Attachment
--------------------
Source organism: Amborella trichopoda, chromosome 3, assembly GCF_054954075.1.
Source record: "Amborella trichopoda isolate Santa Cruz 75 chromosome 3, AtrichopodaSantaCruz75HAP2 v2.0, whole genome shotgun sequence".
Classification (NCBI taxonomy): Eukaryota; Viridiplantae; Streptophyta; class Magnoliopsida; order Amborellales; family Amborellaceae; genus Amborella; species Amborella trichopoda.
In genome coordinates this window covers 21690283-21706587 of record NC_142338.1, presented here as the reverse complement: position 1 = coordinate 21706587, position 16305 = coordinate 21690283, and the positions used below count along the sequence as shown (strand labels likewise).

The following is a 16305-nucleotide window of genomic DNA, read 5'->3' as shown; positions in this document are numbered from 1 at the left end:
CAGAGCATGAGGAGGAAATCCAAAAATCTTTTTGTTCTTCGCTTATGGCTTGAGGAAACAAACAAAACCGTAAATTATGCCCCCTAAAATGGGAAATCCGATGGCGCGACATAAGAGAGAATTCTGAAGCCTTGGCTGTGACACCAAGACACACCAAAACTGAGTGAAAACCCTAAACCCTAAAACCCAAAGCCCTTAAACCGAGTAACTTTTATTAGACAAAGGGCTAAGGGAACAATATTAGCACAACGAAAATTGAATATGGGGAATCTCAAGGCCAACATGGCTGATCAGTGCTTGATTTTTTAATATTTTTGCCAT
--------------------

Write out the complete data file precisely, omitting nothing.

Source organism: Amborella trichopoda, chromosome 3, assembly GCF_054954075.1.
Source record: "Amborella trichopoda isolate Santa Cruz 75 chromosome 3, AtrichopodaSantaCruz75HAP2 v2.0, whole genome shotgun sequence".
Classification (NCBI taxonomy): Eukaryota; Viridiplantae; Streptophyta; class Magnoliopsida; order Amborellales; family Amborellaceae; genus Amborella; species Amborella trichopoda.
In genome coordinates this window covers 21690283-21706587 of record NC_142338.1, presented here as the reverse complement: position 1 = coordinate 21706587, position 16305 = coordinate 21690283, and the positions used below count along the sequence as shown (strand labels likewise).

The following is a 16305-nucleotide window of genomic DNA, read 5'->3' as shown; positions in this document are numbered from 1 at the left end:
CAGAGCATGAGGAGGAAATCCAAAAATCTTTTTGTTCTTCGCTTATGGCTTGAGGAAACAAACAAAACCGTAAATTATGCCCCCTAAAATGGGAAATCCGATGGCGCGACATAAGAGAGAATTCTGAAGCCTTGGCTGTGACACCAAGACACACCAAAACTGAGTGAAAACCCTAAACCCTAAAACCCAAAGCCCTTAAACCGAGTAACTTTTATTAGACAAAGGGCTAAGGGAACAATATTAGCACAACGAAAATTGAATATGGGGAATCTCAAGGCCAACATGGCTGATCAGTGCTTGATTTTTTAATATTTTTGCCAT